Answer – HOLLEE: “Many of the women we interviewed said work/life balance was the most pressing issue in their lives; it’s frequently discussed because the work/life dilemma has become acute now that so many dual-career couples are trying to manage demanding careers and parenthood.  Almost 5 million college-educated women in this country have children under 5; they don’t want to abandon their careers, but they don’t want to miss their children’s milestones. They were told they could Have It All and they’re doing whatever it takes to find that balance.

This really hit home for us when we conducted our survey. We were overwhelmed by the response — within 10 days of posting the link to our survey on Facebook, almost 1,000 women born between 1965 and 1980 logged on to share their stories. That says a lot about how much interest there is in the topic. We had moms from almost every state, representing every racial group and a huge variety of professional fields. We really took the pulse of American mothers at this moment in time.

Our experts believe work/life has become an even hotter topic because of First Lady Michelle Obama’s interest in the issue (and the recent White House forums). The other big reason? Work/life is finally hitting home for men; they want balance, too, and that requires each member of the family to identify their true priorities.”

Question: “What do you hope moms will take away from this book?”

Answer – HOLLEE: “We hope Good Enough is the New Perfect will be the manual that we didn’t have. Through the inspiring stories of the moms we interviewed and the experts who shared their experience, we hope our readers will learn that they don’t need to be perfect in every aspect of their lives. A lot of very successful women have achieved what they have by honing in on their main priorities and saying “enough” to the rest. Sometimes good enough is good enough. And it can be a lot happier way to go.

BECKY: And we hope it will expand the discussion about balance. Women need to feel OK opening up about these issues.”

Question: “How do I find my own New Perfect?”

Answer – HOLLEE: “I think you have to start by accepting an essential capitulation: You will not be able to do everything perfectly, and until you give yourself that freedom, you’re fighting a losing battle.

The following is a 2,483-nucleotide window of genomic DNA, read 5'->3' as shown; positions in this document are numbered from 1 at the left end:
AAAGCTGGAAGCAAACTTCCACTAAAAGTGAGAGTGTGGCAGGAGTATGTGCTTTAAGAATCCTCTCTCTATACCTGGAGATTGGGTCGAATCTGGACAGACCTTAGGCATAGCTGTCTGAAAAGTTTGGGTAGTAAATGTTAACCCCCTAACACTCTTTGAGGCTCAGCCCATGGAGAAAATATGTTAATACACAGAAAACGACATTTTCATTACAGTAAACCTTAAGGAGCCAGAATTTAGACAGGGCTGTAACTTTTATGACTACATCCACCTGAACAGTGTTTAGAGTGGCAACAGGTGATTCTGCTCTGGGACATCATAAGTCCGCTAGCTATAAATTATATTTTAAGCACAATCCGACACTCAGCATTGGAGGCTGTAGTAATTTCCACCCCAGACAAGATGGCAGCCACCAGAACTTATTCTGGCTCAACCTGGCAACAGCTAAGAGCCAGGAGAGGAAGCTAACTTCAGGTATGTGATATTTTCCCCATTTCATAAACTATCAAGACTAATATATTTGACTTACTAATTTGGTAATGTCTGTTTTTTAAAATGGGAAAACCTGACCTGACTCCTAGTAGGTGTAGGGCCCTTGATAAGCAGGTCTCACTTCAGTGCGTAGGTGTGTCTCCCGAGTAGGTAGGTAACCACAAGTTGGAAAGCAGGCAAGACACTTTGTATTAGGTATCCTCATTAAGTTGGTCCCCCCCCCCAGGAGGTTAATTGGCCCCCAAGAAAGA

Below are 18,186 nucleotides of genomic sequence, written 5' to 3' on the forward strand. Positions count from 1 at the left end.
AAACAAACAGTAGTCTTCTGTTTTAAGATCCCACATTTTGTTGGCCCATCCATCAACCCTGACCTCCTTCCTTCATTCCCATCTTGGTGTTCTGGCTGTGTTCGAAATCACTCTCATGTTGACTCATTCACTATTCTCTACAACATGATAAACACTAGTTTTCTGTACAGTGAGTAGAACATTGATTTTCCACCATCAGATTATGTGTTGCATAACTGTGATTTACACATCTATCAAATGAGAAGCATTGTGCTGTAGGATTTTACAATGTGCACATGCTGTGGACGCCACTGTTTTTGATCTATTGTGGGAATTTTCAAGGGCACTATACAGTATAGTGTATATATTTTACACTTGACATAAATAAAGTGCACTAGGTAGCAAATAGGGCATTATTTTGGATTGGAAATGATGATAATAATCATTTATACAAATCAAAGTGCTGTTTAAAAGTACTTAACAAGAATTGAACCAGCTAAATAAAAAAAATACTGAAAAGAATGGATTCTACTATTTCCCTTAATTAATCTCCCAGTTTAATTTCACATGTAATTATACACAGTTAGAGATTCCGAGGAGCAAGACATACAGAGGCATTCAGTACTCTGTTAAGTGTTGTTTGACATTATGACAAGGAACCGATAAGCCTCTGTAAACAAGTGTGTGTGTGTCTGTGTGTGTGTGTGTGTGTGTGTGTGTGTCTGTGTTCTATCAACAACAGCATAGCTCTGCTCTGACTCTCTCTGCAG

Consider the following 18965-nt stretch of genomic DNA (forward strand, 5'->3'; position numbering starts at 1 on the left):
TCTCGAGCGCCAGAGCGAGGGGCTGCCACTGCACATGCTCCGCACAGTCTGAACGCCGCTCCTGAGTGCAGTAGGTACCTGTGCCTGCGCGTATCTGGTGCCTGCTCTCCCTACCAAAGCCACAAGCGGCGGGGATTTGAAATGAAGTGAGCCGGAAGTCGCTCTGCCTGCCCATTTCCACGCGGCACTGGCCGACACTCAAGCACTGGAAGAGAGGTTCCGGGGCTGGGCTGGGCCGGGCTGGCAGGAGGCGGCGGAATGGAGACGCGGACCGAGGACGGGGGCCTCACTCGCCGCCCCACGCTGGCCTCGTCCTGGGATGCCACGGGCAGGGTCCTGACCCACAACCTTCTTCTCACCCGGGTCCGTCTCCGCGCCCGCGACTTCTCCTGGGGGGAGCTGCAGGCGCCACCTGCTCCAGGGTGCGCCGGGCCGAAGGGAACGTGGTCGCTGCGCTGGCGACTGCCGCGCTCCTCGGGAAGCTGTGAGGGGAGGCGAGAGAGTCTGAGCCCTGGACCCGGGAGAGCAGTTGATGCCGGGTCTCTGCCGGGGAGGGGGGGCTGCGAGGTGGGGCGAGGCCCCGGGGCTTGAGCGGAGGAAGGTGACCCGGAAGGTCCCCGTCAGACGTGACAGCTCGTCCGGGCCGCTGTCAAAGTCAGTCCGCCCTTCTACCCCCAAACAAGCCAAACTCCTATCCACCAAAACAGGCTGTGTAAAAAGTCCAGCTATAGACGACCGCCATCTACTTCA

But once you do accept that, the world begins to open up to you, and possibilities that you never would have imagined begin to emerge. For example, until I could accept that it was OK to jump off of the partnership track at a law firm (and admit that it wasn’t the right fit for me), I couldn’t imagine doing anything else!

BECKY: Every woman has to define it for herself. But it starts in the same place for all of us: Figuring out what we love, and knowing what we do best.”

Many times while reading this book I felt a sense of relief and camaraderie.  I could relate to both the perfectionist “never enough” moms and the empowering “good enough” moms.  Interestingly enough, I realized while reading, I have experienced over the years my own trial and error to become a “good enough” mom.  I hope many mothers will be able to use this information to their benefit so they may save years of their life striving to do it all.  Not just for the sake of the mothers, themselves, but also for the good of the family as a whole.  Husbands and children will be happier in the long run as well.  Three cheers for Becky & Hollee!  I am thrilled to share this book with you.  It will be the perfect gift to give many of my friends for all different occasions.

I have gotten to know Hollee some via Twitter.  I love reading tweets about how she is treating her children to ice cream.  She, too, thought the Harry Potter movies were a little on the scary side.  {LOL}  There are very few people who will actually converse with me on Twitter. {Haven’t quite figured out why.}  Hollee always does and for that I am very grateful.  If you would like to learn more about authors Hollee and Becky, click here to be directed to my Books Bring Joy page.

Good Enough Is the New Perfect: Finding Happiness and Success in Modern Motherhood is available at bookstores nationwide and at Amazon by link below.

Disclosure:  Monetary compensation for this post will only be obtained by clicking on contained links and then purchasing product.

Reading Brings Joy,